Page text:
510 – Antibiotics

Whenever taking antibiotics, take plenty of Acidophilus daily.  Also, to protect your gall bladder,  drink plenty of water and some apple cider vinegar every day.

 

Concerns:

Excessive  use can cause:

  • Liver damage
  • gallbladder damage
  • constipation / diarrhea
  • peripheral neuropathy

 

Oral Antibiotics

Several varieties of tablet antibiotics are often given to treat Lyme.  They  range from Doxycycline and Ceftin to the more potent varieties like Flagyl and Mepron.  The differing antibiotics target the differing flavors of the disease (i.e., Babesiosis, Ehrlichiosis, and Bartonella).  Therefore, it is important to follow your physician’s directions so as not to counteract the drugs potency.

Intravenous Antibiotics

Rocephin and/or Zithromax are generally the drug of choice though Flagyl or Tindamax  is often used in conjunction with the other two to drive the spirochetes out of hibernation (by breaking the cysts).

Your physician may also suggest weekly Bicillian shots to supplement the treatment.

Administered daily using narrow gauge (i.e., painless) butterfly needles.

Concerns:

  • Should the needle puncture the other side of the vein (i.e., infiltrated), the drug will enter your muscle causing discomfort/pain/bruising.  If this should happen, inform the nurse immediately.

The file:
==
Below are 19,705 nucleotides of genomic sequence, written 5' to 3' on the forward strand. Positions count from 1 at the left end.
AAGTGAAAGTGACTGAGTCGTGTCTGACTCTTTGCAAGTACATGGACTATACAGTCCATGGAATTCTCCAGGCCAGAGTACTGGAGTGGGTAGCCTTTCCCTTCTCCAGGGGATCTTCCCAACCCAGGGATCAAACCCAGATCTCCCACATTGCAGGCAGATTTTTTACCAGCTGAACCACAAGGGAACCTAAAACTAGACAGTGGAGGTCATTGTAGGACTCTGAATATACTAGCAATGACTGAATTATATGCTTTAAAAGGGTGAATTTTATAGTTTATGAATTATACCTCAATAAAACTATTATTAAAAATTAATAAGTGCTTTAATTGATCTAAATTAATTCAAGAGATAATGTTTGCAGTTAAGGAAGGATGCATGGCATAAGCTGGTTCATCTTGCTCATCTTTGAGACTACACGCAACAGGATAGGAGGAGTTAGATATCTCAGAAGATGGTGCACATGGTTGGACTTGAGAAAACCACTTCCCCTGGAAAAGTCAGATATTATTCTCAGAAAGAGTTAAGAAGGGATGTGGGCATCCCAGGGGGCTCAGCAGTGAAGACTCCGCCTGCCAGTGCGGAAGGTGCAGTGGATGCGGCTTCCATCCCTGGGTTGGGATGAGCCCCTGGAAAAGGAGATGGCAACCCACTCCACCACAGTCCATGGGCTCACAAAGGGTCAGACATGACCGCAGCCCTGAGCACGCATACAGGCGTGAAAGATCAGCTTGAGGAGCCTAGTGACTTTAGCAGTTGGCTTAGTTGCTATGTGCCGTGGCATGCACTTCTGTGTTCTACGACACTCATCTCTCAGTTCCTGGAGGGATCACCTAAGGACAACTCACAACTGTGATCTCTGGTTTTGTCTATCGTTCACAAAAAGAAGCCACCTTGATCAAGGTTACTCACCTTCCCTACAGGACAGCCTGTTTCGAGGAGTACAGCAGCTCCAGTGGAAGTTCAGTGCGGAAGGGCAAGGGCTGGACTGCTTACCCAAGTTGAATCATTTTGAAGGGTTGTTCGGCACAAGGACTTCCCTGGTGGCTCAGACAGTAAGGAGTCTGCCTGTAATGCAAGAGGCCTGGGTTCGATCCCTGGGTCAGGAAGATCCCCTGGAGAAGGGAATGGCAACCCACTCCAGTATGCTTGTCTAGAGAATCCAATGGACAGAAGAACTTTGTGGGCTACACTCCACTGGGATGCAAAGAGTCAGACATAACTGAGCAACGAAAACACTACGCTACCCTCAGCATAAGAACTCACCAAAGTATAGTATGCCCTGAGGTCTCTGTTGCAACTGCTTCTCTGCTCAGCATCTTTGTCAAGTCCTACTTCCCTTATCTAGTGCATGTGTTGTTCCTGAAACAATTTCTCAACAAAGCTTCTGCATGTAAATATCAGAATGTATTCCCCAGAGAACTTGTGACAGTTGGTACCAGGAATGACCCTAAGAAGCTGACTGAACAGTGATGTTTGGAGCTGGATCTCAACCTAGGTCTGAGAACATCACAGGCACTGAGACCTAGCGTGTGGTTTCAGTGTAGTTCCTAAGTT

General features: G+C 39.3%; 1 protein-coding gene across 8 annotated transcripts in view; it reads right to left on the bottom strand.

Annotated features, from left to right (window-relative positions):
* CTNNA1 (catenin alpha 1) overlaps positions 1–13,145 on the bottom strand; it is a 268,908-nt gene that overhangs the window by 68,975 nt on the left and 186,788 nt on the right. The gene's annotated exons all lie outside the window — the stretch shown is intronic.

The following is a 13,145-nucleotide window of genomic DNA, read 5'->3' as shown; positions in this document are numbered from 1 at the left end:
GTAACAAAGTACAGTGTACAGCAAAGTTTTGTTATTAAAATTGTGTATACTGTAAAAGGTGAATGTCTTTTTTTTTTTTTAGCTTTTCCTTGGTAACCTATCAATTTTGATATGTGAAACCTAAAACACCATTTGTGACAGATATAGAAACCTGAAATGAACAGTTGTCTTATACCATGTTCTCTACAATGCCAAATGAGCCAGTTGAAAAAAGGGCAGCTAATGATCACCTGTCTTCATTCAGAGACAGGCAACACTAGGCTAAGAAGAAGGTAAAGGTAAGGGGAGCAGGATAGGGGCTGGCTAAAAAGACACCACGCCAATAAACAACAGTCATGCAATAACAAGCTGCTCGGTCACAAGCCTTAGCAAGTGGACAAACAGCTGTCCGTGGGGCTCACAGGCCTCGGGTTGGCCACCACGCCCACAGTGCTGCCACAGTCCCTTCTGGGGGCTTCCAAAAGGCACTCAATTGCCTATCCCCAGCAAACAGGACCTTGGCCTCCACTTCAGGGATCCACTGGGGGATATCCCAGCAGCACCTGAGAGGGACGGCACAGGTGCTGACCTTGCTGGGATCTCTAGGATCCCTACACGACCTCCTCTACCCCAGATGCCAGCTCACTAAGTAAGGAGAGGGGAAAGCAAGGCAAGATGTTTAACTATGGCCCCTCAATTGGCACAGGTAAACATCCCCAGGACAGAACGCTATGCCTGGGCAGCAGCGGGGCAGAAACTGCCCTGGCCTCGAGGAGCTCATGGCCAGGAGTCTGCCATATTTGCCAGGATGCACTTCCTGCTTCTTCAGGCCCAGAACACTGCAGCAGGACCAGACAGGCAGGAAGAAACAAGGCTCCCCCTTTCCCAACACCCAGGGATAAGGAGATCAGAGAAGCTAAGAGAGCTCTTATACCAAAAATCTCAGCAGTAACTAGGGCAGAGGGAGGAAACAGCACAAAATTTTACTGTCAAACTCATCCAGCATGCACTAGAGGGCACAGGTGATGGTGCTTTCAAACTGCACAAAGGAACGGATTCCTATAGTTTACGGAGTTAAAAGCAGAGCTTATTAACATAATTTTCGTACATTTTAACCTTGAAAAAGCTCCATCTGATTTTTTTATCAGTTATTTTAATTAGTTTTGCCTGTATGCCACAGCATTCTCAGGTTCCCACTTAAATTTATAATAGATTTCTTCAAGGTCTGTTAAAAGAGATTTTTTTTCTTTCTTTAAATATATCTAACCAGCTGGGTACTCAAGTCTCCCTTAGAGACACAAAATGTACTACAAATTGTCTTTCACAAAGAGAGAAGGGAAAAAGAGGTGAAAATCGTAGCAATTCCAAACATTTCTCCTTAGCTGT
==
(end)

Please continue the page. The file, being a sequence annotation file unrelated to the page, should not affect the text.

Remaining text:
• Using the same vein too often can cause scarring of the vein.
  • PICC Line: PICC line is usually inserted near the inside elbow crease or several inches above this area. The insertion does not take very long. You can ask for a numbing cream called EMLA to put on the site to make it less painful (I did not think it was too bad). You need to cover the area with a PICC cover or saran wrap when taking a shower because it cannot get wet.                                                                                                                                                       -A port cath is inserted under the skin slightly below the collarbone. A needle stays in the site for people who need to infuse daily. Every week this needle needs to be changed by a nurse. You can put EMLA on the site one hour before the nurse comes. There is discomfort when the needle is changed. If the nurse is qualified, it is not too extreme but if the nurse is not qualified, it can be very painful. This area needs to be covered with a special plastic bandage when showering so the site does not get wet.                                                                                                                                                                             -Keep the site clean and dry. An infection can be deadly. A nurse will usually show you how to infuse for a few days until you are comfortable doing it on your own.

Antiobitic Overuse and your Immune System:

http://immunedisorders.homestead.com/antibiotics.html


One Response to “510 – Antibiotics”

  1. Dr. MacDonald,

    Thank you for your work. Have you looked into the Marshall Protocol? Dr. Marshall’s and your work seem to complement each other. There is a special area on the MarshallProtocol.com site just for doctors.

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